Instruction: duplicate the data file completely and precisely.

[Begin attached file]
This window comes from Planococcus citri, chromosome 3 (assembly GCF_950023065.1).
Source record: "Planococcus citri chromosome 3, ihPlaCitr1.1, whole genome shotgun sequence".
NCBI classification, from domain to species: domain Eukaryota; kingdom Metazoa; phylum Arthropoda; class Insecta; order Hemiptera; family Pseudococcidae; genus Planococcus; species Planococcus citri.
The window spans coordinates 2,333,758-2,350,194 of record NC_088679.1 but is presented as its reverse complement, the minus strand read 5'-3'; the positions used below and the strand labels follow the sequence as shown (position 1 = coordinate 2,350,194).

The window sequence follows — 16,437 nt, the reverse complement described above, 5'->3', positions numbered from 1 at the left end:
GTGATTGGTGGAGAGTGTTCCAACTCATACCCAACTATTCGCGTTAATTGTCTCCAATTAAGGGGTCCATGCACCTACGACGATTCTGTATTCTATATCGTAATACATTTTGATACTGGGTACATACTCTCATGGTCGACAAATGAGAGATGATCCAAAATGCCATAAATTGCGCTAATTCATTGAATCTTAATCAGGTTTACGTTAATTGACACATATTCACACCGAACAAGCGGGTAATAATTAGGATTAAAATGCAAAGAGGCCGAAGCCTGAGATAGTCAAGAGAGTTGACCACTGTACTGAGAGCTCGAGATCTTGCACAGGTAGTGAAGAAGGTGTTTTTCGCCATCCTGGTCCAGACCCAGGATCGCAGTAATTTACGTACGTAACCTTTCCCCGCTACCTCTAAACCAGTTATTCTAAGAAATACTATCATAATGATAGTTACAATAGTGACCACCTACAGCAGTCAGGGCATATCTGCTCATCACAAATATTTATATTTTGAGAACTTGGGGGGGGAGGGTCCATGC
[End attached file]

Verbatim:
This window comes from Planococcus citri, chromosome 3 (assembly GCF_950023065.1).
Source record: "Planococcus citri chromosome 3, ihPlaCitr1.1, whole genome shotgun sequence".
NCBI classification, from domain to species: domain Eukaryota; kingdom Metazoa; phylum Arthropoda; class Insecta; order Hemiptera; family Pseudococcidae; genus Planococcus; species Planococcus citri.
The window spans coordinates 2,333,758-2,350,194 of record NC_088679.1 but is presented as its reverse complement, the minus strand read 5'-3'; the positions used below and the strand labels follow the sequence as shown (position 1 = coordinate 2,350,194).

The window sequence follows — 16,437 nt, the reverse complement described above, 5'->3', positions numbered from 1 at the left end:
GTGATTGGTGGAGAGTGTTCCAACTCATACCCAACTATTCGCGTTAATTGTCTCCAATTAAGGGGTCCATGCACCTACGACGATTCTGTATTCTATATCGTAATACATTTTGATACTGGGTACATACTCTCATGGTCGACAAATGAGAGATGATCCAAAATGCCATAAATTGCGCTAATTCATTGAATCTTAATCAGGTTTACGTTAATTGACACATATTCACACCGAACAAGCGGGTAATAATTAGGATTAAAATGCAAAGAGGCCGAAGCCTGAGATAGTCAAGAGAGTTGACCACTGTACTGAGAGCTCGAGATCTTGCACAGGTAGTGAAGAAGGTGTTTTTCGCCATCCTGGTCCAGACCCAGGATCGCAGTAATTTACGTACGTAACCTTTCCCCGCTACCTCTAAACCAGTTATTCTAAGAAATACTATCATAATGATAGTTACAATAGTGACCACCTACAGCAGTCAGGGCATATCTGCTCATCACAAATATTTATATTTTGAGAACTTGGGGGGGGAGGGTCCATGC